Using content-analysis technology, HP SmartPrint allows users to print only the information they want on a Web page. SmartPrint automatically analyzes Web pages to determine which elements are useful and should be included for printing. Once SmartPrint selects an area to print, users can then modify the print area to make sure only the content they want to see on paper is actually printed.
"SmartPrint is enabled by an algorithm that does a combination of DOM (document object model)-tree and visual analysis, which looks at the HTML file to determine the elements a user would most likely want on a printed page," says Jerry Liu, project lead for HP Smart Print, and research manager, HP PCDL.
HP Smart Print not only improves the reading experience by optimizing printed content, but it also reduces paper and ink use. Another major innovation that Liu and his team achieved with SmartPrint is the application's scalability. Although similar technologies can filter out extraneous content when printing a handful of pages, HP SmartPrint prints 1,000 Web pages as easily as it does five.
The application is available for download as HP Smart Print. It's embedded in the HP Bing search toolbar.
Similar to HP SmartPrint, Article Clipper uses content-analysis technology to improve readers' interaction with Web pages. It differs from SmartPrint, however, in that Article Clipper optimizes Web page content for hand-held devices and smartphones, rather than printed paper.
Because smartphones and hand-held devices have tiny screens compared to laptops and personal computers, they often display only portions of a Web page, frustrating publishers and readers alike.
"Article Clipper solves this problem by eliminating excess elements and clutter on Web pages, like navigation links and ads, and it can consolidate content from multiple Web pages," says Jian Fan, project lead for Article Clipper, and researcher, HP PCDL. "It makes reading Web content on mobile platforms much easier."
Article Clipper is used primarily for optimizing RSS feeds, which readers receive in a standardized format: headline, intro paragraph and link to a Web page. Article Clipper improves the readability of RSS feeds by pulling content from their associated Web pages and combining it with the titles and intro paragraphs, eliminating the need to click through to Web pages to read the content. If a user receives multiple RSS feeds, Article Clipper will follow the links of all the feeds and assemble the Web page content into a multipage magazine.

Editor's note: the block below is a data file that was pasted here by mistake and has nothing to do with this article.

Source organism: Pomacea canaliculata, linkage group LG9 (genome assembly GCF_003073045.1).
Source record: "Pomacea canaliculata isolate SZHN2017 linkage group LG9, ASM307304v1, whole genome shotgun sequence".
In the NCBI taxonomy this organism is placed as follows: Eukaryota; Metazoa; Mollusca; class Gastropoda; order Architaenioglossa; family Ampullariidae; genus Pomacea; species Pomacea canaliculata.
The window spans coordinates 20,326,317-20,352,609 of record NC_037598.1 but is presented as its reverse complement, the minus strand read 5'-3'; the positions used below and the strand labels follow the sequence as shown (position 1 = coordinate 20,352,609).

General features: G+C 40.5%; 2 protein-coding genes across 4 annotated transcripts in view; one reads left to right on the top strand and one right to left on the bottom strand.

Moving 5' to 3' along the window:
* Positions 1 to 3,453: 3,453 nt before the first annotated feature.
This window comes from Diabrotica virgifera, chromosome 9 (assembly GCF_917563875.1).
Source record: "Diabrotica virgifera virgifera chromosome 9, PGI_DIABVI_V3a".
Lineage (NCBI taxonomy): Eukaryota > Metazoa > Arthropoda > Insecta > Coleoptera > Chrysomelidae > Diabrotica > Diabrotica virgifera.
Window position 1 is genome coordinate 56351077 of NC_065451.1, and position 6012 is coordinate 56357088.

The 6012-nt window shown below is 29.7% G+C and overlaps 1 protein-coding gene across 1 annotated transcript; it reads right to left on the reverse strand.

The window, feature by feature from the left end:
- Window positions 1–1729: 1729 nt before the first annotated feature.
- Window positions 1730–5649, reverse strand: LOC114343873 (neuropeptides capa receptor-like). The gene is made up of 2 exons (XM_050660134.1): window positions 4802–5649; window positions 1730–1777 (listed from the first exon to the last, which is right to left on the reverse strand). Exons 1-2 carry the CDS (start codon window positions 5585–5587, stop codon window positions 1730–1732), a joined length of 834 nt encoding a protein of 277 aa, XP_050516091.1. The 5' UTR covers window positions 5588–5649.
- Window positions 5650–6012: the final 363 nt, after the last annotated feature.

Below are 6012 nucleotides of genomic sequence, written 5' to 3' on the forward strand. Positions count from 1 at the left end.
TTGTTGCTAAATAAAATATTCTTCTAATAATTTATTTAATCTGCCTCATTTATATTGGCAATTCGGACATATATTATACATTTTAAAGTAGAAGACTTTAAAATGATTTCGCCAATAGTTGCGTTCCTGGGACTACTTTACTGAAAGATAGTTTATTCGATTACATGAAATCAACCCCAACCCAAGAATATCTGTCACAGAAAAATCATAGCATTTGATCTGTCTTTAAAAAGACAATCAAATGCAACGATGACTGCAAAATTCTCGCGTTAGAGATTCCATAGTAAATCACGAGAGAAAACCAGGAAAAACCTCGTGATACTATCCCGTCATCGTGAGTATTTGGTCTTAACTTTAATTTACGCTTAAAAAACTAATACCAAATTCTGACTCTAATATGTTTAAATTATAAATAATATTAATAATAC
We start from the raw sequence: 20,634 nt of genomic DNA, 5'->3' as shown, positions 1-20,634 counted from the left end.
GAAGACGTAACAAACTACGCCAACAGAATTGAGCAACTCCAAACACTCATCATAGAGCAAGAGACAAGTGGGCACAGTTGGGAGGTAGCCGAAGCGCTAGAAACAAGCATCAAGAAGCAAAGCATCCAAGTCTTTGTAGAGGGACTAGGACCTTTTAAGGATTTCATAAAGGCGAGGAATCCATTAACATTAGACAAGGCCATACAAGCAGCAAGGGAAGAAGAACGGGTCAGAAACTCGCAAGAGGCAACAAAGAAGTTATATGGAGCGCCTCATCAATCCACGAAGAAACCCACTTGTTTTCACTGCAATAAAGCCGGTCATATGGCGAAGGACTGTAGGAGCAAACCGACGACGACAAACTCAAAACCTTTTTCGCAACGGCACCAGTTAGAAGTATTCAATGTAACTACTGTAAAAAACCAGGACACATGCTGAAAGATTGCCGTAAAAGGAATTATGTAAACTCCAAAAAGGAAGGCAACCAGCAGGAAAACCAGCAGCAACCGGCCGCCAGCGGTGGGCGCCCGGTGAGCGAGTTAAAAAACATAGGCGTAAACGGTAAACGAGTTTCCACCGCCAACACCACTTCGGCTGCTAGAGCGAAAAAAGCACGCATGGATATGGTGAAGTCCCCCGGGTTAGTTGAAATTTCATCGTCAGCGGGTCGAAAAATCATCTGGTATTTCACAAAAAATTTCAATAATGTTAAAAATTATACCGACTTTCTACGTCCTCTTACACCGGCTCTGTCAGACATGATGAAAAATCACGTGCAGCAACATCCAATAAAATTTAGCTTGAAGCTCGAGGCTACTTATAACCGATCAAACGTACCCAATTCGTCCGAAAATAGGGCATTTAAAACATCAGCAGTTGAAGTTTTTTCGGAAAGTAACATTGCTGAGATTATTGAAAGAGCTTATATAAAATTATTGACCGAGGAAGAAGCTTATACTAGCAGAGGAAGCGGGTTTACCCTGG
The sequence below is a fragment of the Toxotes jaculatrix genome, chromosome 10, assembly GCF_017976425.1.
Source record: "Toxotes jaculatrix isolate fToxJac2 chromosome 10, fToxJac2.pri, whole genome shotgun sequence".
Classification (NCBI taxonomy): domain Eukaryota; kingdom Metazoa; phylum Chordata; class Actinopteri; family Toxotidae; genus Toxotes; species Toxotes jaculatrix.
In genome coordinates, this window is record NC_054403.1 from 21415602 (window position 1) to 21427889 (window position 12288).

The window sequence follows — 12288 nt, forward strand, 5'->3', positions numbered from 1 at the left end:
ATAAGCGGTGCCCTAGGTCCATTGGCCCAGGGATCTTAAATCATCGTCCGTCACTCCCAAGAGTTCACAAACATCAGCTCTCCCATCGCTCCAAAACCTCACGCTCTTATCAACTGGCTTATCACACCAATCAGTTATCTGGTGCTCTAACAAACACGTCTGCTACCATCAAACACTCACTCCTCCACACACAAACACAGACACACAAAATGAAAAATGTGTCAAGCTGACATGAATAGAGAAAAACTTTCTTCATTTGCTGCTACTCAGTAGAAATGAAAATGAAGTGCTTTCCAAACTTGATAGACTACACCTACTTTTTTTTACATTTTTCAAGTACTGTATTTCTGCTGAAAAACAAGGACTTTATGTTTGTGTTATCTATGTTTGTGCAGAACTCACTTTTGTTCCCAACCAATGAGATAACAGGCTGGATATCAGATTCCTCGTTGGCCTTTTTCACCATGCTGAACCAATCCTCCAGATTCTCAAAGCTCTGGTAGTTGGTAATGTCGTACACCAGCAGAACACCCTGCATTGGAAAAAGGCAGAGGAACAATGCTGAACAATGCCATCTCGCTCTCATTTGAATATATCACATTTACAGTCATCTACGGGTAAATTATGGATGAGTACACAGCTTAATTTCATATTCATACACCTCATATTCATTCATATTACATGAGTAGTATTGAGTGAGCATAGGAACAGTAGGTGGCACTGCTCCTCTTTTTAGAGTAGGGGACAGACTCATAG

Article Clipper aggregates content into HTML pages as well as PDFs. It is available as the Net News app on HP's Slate, which comes with HP's HP Photosmart eStation All-in-One Printer series.
Photobook authoring application on an iPad
With cameras now standard on most mobile phones, people are snapping more photographs than ever. To share them, many users upload photos to Flickr or Facebook and then tag and organize the pictures in separate albums. This requires a good Internet connection, and it's made easier with a keyboard and mouse.
Imagine if you could do all that on a smartphone or tablet computer, without connecting to a Web-based photo service? You can with HP Photobook.
"We built HP Photobook as a touch-based application that lets users create, edit and view photo albums on their hand-held devices, without having to actively upload them to Web-based photo services," says Jun Xiao, project lead for HP Photobook, and researcher, HP PCDL.
Although creating and editing a photo album on a computer seems simple, it requires a lot of computing muscle. This makes it difficult to do on hand-held devices, which have less computing power, different input and output technologies, smaller screens, and no mouse.
HP Photobook solves this problem by using image-analysis technology to automate such user tasks as photo selection, grouping, cropping, editing and layout. Instead of using a mouse, HP Photobook users can create and edit photo albums by tapping and dragging fingers across a screen. "HP Photobook enables a much better photo scrapbook experience," says Xiao.
HP Photobook is available as a download in iTune's app store.